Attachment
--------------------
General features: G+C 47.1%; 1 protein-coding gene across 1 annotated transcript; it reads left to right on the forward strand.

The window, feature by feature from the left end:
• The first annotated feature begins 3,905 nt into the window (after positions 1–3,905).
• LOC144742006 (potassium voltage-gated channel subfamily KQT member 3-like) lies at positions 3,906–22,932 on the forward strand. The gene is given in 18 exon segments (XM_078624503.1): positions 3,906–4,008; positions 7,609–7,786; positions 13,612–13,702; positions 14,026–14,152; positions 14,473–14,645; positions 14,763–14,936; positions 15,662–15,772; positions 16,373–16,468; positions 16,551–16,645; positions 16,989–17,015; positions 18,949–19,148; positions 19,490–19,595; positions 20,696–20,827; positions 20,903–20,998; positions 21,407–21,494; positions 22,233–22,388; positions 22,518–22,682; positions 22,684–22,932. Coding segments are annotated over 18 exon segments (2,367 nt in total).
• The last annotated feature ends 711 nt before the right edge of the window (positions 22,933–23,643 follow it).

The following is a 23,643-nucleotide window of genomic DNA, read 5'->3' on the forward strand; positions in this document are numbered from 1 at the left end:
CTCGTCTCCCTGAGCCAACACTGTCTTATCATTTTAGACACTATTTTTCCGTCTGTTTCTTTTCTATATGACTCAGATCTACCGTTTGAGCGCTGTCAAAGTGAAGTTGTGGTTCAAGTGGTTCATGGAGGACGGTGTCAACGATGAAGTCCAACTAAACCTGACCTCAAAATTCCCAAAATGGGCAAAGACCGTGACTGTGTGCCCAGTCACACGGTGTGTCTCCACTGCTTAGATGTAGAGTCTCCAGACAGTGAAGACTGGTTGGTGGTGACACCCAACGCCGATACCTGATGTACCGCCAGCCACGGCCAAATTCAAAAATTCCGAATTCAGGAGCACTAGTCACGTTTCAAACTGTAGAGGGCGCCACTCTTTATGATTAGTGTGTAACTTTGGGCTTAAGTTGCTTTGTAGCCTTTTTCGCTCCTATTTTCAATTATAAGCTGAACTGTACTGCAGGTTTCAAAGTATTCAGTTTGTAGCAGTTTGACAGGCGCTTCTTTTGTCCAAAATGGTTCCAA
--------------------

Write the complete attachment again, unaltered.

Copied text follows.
General features: G+C 47.1%; 1 protein-coding gene across 1 annotated transcript; it reads left to right on the forward strand.

The window, feature by feature from the left end:
• The first annotated feature begins 3,905 nt into the window (after positions 1–3,905).
• LOC144742006 (potassium voltage-gated channel subfamily KQT member 3-like) lies at positions 3,906–22,932 on the forward strand. The gene is given in 18 exon segments (XM_078624503.1): positions 3,906–4,008; positions 7,609–7,786; positions 13,612–13,702; positions 14,026–14,152; positions 14,473–14,645; positions 14,763–14,936; positions 15,662–15,772; positions 16,373–16,468; positions 16,551–16,645; positions 16,989–17,015; positions 18,949–19,148; positions 19,490–19,595; positions 20,696–20,827; positions 20,903–20,998; positions 21,407–21,494; positions 22,233–22,388; positions 22,518–22,682; positions 22,684–22,932. Coding segments are annotated over 18 exon segments (2,367 nt in total).
• The last annotated feature ends 711 nt before the right edge of the window (positions 22,933–23,643 follow it).

The following is a 23,643-nucleotide window of genomic DNA, read 5'->3' on the forward strand; positions in this document are numbered from 1 at the left end:
CTCGTCTCCCTGAGCCAACACTGTCTTATCATTTTAGACACTATTTTTCCGTCTGTTTCTTTTCTATATGACTCAGATCTACCGTTTGAGCGCTGTCAAAGTGAAGTTGTGGTTCAAGTGGTTCATGGAGGACGGTGTCAACGATGAAGTCCAACTAAACCTGACCTCAAAATTCCCAAAATGGGCAAAGACCGTGACTGTGTGCCCAGTCACACGGTGTGTCTCCACTGCTTAGATGTAGAGTCTCCAGACAGTGAAGACTGGTTGGTGGTGACACCCAACGCCGATACCTGATGTACCGCCAGCCACGGCCAAATTCAAAAATTCCGAATTCAGGAGCACTAGTCACGTTTCAAACTGTAGAGGGCGCCACTCTTTATGATTAGTGTGTAACTTTGGGCTTAAGTTGCTTTGTAGCCTTTTTCGCTCCTATTTTCAATTATAAGCTGAACTGTACTGCAGGTTTCAAAGTATTCAGTTTGTAGCAGTTTGACAGGCGCTTCTTTTGTCCAAAATGGTTCCAA